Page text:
Emperor: No, I’m going to set them some tests. I’m going to feed them the best food from the palace kitchens, and you teach them as best you can. In a few weeks, we’ll see who are the best! And if no one’s good enough, you know what’ll happen don’t you? (Draws finger across throat.)

Head Teacher: Y-Y-Y-Y-es sir! (faints)

So the Palace staff brought over the meals. But then one of the Jewish students called Daniel took one look and gathered his friends together.

Daniel: We can’t eat this food!

Audience: What? Why?

Daniel: God gave our people food laws. Only eat ‘kosher’ food! That means no pork, no ham, bacon, rabbit or seafood, or anything with blood in it! We can’t eat any meat from the Emperor’s kitchen!

Audience: Why make a fuss?

Daniel: Because if we don’t make a stand on something like this, it’ll be harder when we get older! We’ve got to face up to it now! We’ve got to go veggie!

I wonder what his friends said? Well, after a lot of discussion, they agreed. Then Daniel went to see the Head Teacher to tell him their decision.

Head Teacher: WHAT? If you don’t eat the food, you’ll go all weak! The Emperor will be furious! He’ll have my head!

Daniel: Don’t tell him. We’ll keep fit, and take the tests when he wants.

Head Teacher: I’m DOOMED!!!!!!!!!! (faints)

So over the next few weeks, Daniel’s Jewish friends had their lessons, only ate veggie food, and prayed at the regular appointed times according to their Jewish faith.

Then one day, the Emperor came to see the Head Teacher.

Emperor: Ready?

Head Teacher: Y-Y-Y-Y-es sir!

Emperor: Then let the Games begin….!

All the students were put through loads and loads of difficult tests.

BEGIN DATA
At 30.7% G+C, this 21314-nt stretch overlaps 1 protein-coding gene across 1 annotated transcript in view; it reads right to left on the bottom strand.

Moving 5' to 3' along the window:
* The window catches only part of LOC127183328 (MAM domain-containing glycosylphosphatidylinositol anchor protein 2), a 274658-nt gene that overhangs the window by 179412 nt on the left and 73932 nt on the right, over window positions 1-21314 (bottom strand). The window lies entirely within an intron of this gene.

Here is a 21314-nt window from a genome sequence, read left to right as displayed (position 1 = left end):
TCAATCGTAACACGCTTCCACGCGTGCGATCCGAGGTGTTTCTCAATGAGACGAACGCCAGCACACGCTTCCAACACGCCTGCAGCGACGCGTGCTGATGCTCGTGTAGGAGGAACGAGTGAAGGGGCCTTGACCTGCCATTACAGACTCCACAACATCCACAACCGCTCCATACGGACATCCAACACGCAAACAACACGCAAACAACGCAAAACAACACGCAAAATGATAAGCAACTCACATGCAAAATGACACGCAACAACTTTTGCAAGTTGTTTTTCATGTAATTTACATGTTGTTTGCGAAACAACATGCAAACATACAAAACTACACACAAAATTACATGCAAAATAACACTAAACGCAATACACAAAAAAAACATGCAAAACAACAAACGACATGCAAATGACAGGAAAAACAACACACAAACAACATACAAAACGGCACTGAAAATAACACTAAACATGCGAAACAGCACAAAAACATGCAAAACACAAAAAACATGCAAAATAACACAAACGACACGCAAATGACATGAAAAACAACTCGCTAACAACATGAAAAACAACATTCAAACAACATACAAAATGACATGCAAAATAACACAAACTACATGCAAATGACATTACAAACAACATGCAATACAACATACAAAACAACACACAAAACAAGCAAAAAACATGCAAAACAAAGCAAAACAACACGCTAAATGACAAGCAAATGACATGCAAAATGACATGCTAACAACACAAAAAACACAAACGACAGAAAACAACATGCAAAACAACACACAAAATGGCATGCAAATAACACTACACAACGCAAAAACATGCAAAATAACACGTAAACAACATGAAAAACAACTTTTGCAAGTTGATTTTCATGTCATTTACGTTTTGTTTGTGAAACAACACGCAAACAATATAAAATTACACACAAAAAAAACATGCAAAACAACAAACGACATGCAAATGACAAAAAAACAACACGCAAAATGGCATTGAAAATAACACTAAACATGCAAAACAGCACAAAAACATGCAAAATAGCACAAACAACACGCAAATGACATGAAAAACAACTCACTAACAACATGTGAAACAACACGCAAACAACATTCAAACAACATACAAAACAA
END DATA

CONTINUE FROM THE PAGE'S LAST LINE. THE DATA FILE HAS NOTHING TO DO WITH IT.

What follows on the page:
Head Teacher: (with bell, calls out a few at random from the following list of activities) Reading.. Writing… Numeracy… Languages… Making hard decisions… Running, Throwing spears, Archery, Swimming

And at the end, the Emperor said the best students were…

Emperor: (pointing at the whole audience) This lot!

And the Emperor said to Daniel and his friends:

Emperor: You’re hired!

And then the Head Teacher fainted for the last time!

I wonder what this story has to say about being part of a team, supporting each other, and staying true to what you believe?

(Discuss in pairs, then feed back a few.) Point out how their decision about not eating the Emperor’s special meat was all about remembering their Jewish faith and making it their own. It can’t have been easy for them. But this decision prepared them play a very important part in the story of their people, later on.

I wonder – what big decisions might you have to make in future, that will prepare you for the next steps in your life?

Shut your eyes. What do you want to be when you’re older? How could what you do today in school, help you prepare for that, in some small way?

Prayer

Father God, we can all have dreams about what we want to be. But some of that’s going to come from all those decisions I make now. Show us all how to be a bit like Daniel, to think ahead, and make the right decisions for a right future. And today, help us all to choose well. Amen.

Information for teachers

This classic Bible story (from Daniel 1) dates from a time when the Jewish people had been taken into exile by the victorious Babylonian Empire, and faced a traumatic question: why did God let this happen to us, his chosen people? Part of their response can be found here – in deciding to hold true to the traditions (Levitical laws) laid down in scripture from the times of Moses and the exodus, long before. Today, many of these traditions are still maintained by orthodox Jews. However, some of that faith would later question the extent to which keeping these rules and interpreting them in certain ways, could actually get in the way of God’s purposes – especially one Jesus of Nazareth.

Acknowledgements

Photo by Anna Pelzer on Unsplash